Tag Archives: Bruichladdich

Bruichladdich 2003 11 Year Old Crofter’s Cask Review

Islay is a small island with a population count hovering around 3,300 people. Many of them are working in the whisky and tourism industry and so it’s logical that some of them rose to fame and can even be celebrities for whisky lovers. But not all Islay celebrities are human, as some would argue that Crofter, a dog owned by Steve Bavin, now of Islay Ales and formerly of Bruichladdich distillery, can also be considered as a local celebrity, especially during the yearly Feis pilgrimage.

Crofter, a dog who entertains his owner Steve and other Islay visitors over the years is featured on a private bottling done by Steve, both in title and label, and I’m sure Crofter contributed a lot to the success of this 11 year old Bruichladdich by sniffing out the right cask. Or maybe it’s just because Steve worked there and knew which cask to select?

Bruichladdich 2003 11 Year Old Crofter’s Cask (61.1%)

Nose: Very clean, lots of minerals, melon and honey, dusty when sniffed neat,  very little peat and smoke, salt. Continue reading

Bruichladdich Port Charlotte PC 12 “Oileanach furachail” (and PC7 as a Bonus) Review

Today’s the second day of Feis Ile 2017, so happy Laddie day y’all!

In honor of Laddie day, I’ve decided to review a two years old whisky which surprisingly can still be found in many web shops – The Port Charlotte PC12 “Oileanach furachail”. The PC12 signaled the start of Adam Hannett hegemony at Bruichladdich and leads a different way from the PC11.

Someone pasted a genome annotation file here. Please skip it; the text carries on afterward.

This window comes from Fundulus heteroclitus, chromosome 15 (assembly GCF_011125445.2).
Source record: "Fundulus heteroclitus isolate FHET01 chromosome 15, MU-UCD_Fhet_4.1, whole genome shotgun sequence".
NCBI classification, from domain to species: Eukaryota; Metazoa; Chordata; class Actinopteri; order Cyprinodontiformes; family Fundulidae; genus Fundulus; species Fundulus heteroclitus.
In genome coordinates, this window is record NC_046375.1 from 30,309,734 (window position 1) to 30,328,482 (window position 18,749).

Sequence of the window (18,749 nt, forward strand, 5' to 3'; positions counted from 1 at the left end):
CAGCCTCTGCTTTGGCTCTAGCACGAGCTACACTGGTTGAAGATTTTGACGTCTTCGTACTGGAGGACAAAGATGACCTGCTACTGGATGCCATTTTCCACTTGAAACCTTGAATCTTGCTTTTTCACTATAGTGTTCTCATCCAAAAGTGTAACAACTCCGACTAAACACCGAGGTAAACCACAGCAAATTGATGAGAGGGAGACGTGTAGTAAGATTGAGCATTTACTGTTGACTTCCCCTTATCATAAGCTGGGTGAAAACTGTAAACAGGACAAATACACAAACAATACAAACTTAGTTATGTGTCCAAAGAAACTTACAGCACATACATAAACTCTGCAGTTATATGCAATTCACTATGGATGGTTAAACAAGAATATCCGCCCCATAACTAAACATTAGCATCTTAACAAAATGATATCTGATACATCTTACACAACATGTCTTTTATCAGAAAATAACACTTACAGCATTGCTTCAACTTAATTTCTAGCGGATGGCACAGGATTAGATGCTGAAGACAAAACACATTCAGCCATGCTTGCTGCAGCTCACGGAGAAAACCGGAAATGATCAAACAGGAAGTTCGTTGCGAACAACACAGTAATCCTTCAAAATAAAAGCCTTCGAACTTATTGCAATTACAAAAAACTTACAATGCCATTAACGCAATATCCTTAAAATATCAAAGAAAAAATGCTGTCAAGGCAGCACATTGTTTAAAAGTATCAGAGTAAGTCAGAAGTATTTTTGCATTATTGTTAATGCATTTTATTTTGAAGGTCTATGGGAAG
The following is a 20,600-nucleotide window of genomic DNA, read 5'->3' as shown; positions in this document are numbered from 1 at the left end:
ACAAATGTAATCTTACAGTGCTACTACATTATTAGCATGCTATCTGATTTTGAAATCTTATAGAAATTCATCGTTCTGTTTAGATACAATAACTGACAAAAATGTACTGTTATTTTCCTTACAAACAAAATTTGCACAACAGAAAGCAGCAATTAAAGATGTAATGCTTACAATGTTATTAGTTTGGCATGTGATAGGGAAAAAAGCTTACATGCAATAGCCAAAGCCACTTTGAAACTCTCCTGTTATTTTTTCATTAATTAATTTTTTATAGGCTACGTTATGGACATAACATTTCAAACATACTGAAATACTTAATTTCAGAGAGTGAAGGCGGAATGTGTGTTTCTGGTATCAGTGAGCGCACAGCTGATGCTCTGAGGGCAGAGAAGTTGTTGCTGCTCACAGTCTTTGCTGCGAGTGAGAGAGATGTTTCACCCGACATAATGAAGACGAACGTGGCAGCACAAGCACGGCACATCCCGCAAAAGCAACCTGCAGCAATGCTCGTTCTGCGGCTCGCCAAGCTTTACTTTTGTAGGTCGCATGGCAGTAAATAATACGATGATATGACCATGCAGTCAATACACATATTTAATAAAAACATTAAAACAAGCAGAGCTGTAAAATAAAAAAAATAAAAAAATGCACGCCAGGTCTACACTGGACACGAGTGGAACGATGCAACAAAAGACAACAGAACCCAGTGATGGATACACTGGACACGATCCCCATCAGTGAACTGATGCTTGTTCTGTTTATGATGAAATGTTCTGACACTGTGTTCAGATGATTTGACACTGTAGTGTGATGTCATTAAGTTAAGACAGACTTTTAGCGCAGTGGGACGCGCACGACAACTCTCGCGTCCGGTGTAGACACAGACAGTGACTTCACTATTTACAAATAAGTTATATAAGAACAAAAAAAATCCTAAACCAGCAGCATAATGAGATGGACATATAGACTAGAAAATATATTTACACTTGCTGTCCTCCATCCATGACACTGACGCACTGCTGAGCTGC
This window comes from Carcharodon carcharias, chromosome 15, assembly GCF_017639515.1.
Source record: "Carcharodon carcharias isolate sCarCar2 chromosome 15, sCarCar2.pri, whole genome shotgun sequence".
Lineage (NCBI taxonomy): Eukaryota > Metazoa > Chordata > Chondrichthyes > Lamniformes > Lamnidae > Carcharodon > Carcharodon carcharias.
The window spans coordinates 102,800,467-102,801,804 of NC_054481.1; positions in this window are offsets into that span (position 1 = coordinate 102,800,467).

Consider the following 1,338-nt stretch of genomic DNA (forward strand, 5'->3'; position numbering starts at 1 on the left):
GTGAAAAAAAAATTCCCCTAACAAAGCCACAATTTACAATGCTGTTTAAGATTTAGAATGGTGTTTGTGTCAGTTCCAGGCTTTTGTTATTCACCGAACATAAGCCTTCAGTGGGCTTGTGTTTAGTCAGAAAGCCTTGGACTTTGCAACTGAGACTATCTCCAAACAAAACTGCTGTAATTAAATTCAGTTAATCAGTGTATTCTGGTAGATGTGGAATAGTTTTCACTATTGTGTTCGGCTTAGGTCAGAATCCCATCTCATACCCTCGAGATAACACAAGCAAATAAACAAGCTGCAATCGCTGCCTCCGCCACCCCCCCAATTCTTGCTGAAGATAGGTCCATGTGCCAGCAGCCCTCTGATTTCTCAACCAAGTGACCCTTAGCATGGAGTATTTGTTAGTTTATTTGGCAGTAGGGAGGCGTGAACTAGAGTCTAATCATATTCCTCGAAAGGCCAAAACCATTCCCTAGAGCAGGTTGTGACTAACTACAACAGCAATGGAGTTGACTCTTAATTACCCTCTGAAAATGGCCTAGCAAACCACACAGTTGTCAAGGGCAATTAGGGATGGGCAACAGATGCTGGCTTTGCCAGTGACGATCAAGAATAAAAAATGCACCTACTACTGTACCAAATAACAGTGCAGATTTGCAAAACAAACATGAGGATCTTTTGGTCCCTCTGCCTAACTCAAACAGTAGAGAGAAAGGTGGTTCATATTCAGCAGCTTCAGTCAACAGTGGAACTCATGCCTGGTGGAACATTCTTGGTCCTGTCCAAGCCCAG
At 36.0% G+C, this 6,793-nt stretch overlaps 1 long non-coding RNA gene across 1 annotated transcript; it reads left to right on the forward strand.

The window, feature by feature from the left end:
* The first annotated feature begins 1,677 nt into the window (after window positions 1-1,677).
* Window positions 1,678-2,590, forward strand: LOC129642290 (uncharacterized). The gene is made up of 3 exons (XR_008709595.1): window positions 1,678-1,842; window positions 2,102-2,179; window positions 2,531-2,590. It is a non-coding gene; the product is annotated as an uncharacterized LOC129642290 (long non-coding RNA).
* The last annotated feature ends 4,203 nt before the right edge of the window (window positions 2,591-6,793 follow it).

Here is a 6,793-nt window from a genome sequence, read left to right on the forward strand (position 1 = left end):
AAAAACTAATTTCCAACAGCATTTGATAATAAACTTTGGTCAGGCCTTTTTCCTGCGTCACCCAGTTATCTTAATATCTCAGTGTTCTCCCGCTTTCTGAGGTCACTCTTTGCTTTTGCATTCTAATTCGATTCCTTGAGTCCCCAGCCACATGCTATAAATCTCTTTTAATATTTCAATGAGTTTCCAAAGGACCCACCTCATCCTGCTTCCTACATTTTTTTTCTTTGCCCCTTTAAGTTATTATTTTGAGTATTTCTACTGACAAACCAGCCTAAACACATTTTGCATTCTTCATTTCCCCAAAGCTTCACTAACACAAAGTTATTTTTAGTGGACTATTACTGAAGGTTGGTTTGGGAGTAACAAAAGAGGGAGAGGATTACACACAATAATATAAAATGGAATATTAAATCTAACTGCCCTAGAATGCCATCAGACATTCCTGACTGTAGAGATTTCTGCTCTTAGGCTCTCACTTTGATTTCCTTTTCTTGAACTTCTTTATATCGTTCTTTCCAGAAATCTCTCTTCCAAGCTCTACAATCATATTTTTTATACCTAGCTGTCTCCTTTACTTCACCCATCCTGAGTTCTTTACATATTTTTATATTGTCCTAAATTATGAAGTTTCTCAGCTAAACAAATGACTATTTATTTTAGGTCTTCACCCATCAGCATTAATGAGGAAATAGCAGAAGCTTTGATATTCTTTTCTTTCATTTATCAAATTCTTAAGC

Oh, and while we’re at it, I’ve also thrown in a bonus review of the PC7, always interesting to see how things develops over time.

Bruichladdich Port Charlotte PC 12 “Oileanach furachail”(58.7%, €119,99)

Nose: I think the whisky got oxidized a bit as we’re having a more gentle nose then I recall when I first tasted it. Gentle dried red fruit with heavy dose of red berries and a topping of dry smoke, honey shines through sometinmes. It has smooth edges with nothing too sharp (“blame” or bless the oxidization). With more time in glass, lovely milk chocolate and teaspoon of coffee with dry smoke throughout it all. Continue reading

Bruichladdich 1992 23 Year Old (The Single Malts of Scotland) Review

It’s full blown blossoming spring time here – getting warmer, greenery all around, and so a fitting day for a spring-time Bruichladdich dram. A bottling from Speciality Drinks Ltd (the sister company to The Whisky Exchange, although Billy from TWE may say “it’s complex” on the relationships 😉 )

It’s a 1992 vintage, 23 year old that matrured in a Hogshead #3839 that was bottled in August 2016, yielding 237 bottles.

Bruichladdich 1992 23 Year Old (The Single Malts of Scotland) (55.4%, 237 bottles, £125/€165)

Nose: Starts fruity with a lot of spiced melon, oak wood spices, a bit of a damp wood which dampens my mood as I don’t like it too much, eucalyptus, a weak honey note and after a while, the fruitiness tends towards the sour side with newly developed minerals. Adding some water brings out some vanilla and less of the minerals but also a less fruitiness which is a loss. Continue reading

Bruichladdich Micro Provenance 5 #LaddieMP5 Review

I know it’s been a while since my last post on the blog, but it’s not a paying gig and there were other things that were occupying my free time. I’ll try to get back to posting on a more regular basis and I’ll start with a recap and review of the #LaddieMP5 event held by Bruichladdich last Thursday.